Speaking with Sky News, the deputy governor was asked about the BoE’s stance on cryptocurrency in the wake of the FTX collapse in the US.
The cryptocurrency exchange filed for bankruptcy on 11 November, with its valuation falling from $32bn to insolvency in a matter of days, causing the crypto market to lose billions in value amid the volatility.
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In the interview, Cunliffe said the trading of crypto assets had not been sizeable enough to destabilise the financial system, “but it was starting to develop links”.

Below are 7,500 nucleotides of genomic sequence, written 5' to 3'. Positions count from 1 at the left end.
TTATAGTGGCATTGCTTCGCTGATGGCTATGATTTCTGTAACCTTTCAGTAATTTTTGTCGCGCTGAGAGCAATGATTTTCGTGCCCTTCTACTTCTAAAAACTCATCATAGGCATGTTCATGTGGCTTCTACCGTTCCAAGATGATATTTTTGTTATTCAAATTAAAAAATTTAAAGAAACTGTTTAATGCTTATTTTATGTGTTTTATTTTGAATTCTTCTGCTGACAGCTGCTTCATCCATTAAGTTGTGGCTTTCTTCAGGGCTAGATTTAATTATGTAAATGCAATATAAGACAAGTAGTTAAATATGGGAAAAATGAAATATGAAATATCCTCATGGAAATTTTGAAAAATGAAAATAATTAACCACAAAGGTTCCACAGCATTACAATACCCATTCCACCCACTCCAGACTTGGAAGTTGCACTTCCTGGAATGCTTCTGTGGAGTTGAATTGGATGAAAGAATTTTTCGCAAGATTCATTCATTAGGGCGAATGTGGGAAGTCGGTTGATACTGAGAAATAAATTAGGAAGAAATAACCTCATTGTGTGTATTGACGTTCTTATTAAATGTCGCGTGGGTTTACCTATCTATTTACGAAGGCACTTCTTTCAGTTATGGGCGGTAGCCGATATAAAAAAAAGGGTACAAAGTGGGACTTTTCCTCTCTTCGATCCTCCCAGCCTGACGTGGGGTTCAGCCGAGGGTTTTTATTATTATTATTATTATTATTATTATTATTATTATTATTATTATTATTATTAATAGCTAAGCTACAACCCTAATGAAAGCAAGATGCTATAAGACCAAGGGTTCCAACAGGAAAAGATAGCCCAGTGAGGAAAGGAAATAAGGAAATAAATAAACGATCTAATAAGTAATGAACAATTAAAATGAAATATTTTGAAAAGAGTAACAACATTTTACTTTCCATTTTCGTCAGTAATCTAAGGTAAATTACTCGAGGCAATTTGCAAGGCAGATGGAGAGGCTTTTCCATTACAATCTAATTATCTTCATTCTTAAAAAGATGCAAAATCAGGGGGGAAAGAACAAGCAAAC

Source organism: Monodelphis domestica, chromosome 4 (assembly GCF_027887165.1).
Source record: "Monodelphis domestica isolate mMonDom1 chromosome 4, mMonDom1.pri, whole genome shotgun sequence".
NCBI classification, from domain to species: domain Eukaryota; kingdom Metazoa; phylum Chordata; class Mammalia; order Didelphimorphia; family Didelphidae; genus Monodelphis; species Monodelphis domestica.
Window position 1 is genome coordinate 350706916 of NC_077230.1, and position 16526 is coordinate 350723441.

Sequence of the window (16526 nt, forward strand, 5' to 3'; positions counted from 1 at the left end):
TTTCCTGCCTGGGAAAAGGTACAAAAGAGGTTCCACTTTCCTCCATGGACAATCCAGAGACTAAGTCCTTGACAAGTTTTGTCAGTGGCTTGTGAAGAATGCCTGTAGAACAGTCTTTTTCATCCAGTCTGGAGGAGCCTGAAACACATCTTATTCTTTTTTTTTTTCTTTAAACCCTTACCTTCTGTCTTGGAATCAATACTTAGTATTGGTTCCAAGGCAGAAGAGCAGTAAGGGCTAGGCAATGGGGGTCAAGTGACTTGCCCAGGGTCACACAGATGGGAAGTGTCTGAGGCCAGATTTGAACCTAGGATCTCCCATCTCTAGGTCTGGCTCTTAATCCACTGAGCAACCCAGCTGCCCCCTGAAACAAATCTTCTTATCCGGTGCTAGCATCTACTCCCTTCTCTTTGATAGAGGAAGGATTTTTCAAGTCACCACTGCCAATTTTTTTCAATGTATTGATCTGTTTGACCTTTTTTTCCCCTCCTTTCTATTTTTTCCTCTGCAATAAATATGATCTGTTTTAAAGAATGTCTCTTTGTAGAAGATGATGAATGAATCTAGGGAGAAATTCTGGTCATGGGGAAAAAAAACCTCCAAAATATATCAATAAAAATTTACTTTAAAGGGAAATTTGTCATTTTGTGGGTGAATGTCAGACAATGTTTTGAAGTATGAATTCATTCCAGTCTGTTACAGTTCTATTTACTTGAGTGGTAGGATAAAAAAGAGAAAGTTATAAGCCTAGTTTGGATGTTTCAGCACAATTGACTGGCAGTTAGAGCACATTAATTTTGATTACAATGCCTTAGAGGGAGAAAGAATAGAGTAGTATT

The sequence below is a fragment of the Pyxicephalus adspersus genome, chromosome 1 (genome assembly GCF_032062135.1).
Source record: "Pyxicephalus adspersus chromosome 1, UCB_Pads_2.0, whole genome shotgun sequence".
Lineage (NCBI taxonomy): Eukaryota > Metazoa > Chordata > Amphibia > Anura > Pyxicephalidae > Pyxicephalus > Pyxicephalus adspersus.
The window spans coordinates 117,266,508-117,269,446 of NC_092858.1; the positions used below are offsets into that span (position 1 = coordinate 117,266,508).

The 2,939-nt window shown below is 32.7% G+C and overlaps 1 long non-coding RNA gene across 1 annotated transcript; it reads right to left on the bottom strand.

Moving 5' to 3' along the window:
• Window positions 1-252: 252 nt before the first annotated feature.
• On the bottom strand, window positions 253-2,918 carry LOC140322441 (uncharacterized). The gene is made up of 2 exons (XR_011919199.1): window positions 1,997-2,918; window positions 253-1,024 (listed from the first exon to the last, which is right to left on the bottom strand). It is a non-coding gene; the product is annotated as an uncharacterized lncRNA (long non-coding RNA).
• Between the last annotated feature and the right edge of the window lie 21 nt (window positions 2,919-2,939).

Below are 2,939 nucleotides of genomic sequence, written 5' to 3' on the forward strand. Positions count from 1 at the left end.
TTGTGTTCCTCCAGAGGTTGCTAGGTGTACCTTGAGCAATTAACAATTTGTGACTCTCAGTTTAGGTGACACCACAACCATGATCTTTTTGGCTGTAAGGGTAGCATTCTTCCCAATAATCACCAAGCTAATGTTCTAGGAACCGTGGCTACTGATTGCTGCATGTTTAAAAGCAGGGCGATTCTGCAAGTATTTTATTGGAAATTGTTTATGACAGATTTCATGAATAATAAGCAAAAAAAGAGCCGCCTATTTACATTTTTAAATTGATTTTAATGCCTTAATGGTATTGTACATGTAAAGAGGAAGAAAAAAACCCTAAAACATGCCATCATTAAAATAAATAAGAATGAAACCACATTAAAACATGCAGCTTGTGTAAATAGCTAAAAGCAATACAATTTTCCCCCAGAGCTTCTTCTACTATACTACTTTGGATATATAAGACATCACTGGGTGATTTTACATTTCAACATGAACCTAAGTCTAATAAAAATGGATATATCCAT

He added: “I do not know how that would [have] developed, but we had banks and investment funds and others who wanted to invest in it.”
Commenting on the BoE’s future plans to manage the asset, Cunliffe said: “We should think about regulation before it becomes integrated within the financial system and before we could have a potential systemic problem.”
Cunliffe said that while crypto trading “is not something I would do” he said that for people who do want to enter that space, there should be “consumer protection and market integrity” akin to that provided for “similar activities”.
The central bank itself has been making some moves in this space, as it is currently seeking out third-party supplier to develop a mobile wallet for a central bank digital currency (CBDC).